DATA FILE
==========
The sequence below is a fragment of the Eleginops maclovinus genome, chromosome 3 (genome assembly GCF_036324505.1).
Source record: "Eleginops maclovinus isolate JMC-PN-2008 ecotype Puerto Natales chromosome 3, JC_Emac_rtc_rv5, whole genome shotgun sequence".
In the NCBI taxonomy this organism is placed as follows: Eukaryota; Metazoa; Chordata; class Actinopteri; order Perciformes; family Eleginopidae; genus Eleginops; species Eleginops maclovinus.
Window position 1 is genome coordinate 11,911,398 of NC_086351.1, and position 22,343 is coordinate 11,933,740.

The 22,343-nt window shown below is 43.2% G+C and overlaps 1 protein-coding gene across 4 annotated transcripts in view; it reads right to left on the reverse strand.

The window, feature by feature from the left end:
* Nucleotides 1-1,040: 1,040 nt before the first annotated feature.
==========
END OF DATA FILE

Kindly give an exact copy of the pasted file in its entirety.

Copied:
The sequence below is a fragment of the Eleginops maclovinus genome, chromosome 3 (genome assembly GCF_036324505.1).
Source record: "Eleginops maclovinus isolate JMC-PN-2008 ecotype Puerto Natales chromosome 3, JC_Emac_rtc_rv5, whole genome shotgun sequence".
In the NCBI taxonomy this organism is placed as follows: Eukaryota; Metazoa; Chordata; class Actinopteri; order Perciformes; family Eleginopidae; genus Eleginops; species Eleginops maclovinus.
Window position 1 is genome coordinate 11,911,398 of NC_086351.1, and position 22,343 is coordinate 11,933,740.

The 22,343-nt window shown below is 43.2% G+C and overlaps 1 protein-coding gene across 4 annotated transcripts in view; it reads right to left on the reverse strand.

The window, feature by feature from the left end:
* Nucleotides 1-1,040: 1,040 nt before the first annotated feature.